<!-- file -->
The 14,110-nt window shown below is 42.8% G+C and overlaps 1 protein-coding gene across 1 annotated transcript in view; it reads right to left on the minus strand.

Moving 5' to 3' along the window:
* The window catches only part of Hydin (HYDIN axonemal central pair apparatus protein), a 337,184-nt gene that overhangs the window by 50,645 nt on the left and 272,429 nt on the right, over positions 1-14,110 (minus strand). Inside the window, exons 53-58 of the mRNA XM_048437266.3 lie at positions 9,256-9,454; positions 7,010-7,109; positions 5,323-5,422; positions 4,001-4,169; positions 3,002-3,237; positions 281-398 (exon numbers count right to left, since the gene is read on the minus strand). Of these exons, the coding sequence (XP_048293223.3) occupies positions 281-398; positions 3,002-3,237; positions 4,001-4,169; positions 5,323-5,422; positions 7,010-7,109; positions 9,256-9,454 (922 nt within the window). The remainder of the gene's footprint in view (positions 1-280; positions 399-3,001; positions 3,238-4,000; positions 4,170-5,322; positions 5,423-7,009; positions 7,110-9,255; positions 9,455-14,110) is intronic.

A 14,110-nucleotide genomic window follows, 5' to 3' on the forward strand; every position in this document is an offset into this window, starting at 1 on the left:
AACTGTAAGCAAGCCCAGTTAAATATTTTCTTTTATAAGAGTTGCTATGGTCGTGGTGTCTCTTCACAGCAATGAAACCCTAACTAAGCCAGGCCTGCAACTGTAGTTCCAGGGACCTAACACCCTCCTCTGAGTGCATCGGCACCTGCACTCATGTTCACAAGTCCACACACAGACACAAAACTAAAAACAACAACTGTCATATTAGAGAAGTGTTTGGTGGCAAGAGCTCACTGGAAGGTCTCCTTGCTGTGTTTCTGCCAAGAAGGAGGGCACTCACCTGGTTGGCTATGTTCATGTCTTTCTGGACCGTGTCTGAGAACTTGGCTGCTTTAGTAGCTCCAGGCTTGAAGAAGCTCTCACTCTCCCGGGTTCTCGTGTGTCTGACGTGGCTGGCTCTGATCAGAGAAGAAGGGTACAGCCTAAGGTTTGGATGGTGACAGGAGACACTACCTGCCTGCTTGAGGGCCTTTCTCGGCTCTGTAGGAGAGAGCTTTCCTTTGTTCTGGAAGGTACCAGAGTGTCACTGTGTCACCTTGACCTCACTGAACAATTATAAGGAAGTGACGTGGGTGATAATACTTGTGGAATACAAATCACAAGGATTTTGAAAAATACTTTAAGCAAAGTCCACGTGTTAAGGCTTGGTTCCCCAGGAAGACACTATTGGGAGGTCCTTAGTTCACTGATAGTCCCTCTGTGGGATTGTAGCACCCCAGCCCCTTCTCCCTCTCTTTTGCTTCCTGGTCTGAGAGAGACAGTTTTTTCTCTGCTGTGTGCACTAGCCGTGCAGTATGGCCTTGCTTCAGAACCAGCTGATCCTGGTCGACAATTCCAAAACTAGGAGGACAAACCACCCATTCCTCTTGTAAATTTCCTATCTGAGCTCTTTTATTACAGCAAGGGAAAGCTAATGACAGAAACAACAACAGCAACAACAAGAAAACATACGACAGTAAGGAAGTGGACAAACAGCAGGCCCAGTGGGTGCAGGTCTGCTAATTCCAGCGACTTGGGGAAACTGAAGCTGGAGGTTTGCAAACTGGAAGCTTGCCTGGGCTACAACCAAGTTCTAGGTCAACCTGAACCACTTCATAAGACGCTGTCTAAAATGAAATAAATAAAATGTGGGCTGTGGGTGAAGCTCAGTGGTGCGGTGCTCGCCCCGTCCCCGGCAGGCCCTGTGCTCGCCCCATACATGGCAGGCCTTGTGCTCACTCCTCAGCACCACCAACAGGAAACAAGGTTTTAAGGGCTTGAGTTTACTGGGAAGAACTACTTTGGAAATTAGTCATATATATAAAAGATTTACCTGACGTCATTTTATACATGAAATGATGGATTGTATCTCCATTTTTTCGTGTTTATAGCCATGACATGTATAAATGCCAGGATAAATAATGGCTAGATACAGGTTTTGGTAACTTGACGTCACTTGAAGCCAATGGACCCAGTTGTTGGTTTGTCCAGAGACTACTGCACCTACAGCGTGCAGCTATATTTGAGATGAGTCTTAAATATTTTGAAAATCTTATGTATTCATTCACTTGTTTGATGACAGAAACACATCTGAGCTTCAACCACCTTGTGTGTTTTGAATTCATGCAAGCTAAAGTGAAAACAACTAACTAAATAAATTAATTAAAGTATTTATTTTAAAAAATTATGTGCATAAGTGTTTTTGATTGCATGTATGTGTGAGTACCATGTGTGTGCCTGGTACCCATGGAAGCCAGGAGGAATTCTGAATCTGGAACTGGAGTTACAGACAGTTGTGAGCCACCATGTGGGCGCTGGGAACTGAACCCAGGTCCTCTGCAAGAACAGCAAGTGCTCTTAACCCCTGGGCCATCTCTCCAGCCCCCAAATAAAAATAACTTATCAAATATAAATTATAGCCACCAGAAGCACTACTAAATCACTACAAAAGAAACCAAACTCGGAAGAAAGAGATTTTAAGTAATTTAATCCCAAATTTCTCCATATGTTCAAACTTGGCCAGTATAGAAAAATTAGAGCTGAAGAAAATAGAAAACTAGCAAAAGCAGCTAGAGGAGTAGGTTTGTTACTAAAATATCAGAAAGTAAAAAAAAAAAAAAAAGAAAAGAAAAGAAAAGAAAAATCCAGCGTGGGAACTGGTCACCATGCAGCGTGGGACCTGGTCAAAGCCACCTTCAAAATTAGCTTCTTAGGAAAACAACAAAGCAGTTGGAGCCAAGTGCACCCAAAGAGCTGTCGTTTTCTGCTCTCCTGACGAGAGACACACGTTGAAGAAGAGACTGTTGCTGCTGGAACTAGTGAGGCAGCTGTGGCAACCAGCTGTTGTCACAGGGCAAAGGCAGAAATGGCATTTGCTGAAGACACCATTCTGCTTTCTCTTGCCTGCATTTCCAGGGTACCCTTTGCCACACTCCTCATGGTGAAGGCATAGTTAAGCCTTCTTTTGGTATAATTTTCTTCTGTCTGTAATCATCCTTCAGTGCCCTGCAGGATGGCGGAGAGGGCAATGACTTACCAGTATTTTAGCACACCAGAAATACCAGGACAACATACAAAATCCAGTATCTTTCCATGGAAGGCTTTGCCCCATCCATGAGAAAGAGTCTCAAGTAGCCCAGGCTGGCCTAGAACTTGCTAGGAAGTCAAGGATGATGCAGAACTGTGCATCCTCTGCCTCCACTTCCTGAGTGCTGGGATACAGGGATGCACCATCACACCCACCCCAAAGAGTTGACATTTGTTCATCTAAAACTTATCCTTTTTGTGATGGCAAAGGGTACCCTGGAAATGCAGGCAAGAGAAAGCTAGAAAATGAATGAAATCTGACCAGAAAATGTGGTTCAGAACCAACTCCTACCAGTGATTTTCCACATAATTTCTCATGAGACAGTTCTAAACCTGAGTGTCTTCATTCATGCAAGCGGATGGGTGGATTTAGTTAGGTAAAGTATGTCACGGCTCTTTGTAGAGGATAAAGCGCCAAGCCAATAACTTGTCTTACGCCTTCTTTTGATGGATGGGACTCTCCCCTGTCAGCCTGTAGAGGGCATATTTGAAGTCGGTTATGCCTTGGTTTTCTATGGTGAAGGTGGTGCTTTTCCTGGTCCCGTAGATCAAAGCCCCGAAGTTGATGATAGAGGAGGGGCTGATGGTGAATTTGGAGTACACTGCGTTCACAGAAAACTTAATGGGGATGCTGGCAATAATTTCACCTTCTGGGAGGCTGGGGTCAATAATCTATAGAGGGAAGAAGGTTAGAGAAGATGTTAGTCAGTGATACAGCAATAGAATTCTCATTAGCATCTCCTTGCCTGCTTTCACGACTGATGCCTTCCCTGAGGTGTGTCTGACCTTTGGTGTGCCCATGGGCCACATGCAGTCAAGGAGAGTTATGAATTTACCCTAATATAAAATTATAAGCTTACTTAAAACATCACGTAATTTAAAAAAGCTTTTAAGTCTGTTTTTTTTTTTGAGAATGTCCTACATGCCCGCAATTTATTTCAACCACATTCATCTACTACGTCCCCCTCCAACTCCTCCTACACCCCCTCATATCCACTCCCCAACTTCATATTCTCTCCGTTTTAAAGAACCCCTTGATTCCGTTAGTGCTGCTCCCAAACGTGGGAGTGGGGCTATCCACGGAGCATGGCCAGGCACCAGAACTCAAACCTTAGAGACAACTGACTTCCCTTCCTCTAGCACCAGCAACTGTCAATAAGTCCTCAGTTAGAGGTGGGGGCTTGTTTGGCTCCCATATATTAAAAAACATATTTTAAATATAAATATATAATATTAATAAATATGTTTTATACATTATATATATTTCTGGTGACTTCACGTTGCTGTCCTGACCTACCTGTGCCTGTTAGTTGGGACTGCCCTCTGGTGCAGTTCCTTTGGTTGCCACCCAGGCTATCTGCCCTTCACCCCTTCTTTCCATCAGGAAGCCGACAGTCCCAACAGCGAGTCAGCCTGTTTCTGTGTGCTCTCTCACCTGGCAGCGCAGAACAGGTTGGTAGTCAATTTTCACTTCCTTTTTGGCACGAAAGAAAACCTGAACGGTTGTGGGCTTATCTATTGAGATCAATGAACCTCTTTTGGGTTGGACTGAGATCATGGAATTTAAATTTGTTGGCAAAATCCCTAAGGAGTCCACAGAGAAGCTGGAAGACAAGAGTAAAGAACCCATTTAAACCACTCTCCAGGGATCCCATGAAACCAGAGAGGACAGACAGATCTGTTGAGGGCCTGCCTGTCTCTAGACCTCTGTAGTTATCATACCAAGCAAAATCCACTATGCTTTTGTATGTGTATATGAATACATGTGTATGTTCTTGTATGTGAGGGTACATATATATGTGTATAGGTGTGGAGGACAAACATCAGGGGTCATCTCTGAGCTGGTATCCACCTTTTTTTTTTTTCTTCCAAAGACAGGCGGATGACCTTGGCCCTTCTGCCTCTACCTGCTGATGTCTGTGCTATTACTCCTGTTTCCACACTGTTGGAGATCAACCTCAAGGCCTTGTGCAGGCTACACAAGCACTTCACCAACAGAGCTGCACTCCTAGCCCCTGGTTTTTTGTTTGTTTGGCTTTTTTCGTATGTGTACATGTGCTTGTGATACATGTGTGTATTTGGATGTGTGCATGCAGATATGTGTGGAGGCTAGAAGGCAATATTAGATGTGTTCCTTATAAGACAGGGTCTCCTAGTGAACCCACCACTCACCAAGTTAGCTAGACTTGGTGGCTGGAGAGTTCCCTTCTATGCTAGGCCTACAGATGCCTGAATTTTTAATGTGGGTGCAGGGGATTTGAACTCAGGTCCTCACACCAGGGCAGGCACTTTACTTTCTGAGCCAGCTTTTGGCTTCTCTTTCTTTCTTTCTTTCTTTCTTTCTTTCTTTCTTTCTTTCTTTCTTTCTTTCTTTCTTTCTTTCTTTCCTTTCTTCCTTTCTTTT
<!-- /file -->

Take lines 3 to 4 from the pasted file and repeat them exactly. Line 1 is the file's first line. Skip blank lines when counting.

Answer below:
* The window catches only part of Hydin (HYDIN axonemal central pair apparatus protein), a 337,184-nt gene that overhangs the window by 50,645 nt on the left and 272,429 nt on the right, over positions 1-14,110 (minus strand). Inside the window, exons 53-58 of the mRNA XM_048437266.3 lie at positions 9,256-9,454; positions 7,010-7,109; positions 5,323-5,422; positions 4,001-4,169; positions 3,002-3,237; positions 281-398 (exon numbers count right to left, since the gene is read on the minus strand). Of these exons, the coding sequence (XP_048293223.3) occupies positions 281-398; positions 3,002-3,237; positions 4,001-4,169; positions 5,323-5,422; positions 7,010-7,109; positions 9,256-9,454 (922 nt within the window). The remainder of the gene's footprint in view (positions 1-280; positions 399-3,001; positions 3,238-4,000; positions 4,170-5,322; positions 5,423-7,009; positions 7,110-9,255; positions 9,455-14,110) is intronic.

A 14,110-nucleotide genomic window follows, 5' to 3' on the forward strand; every position in this document is an offset into this window, starting at 1 on the left: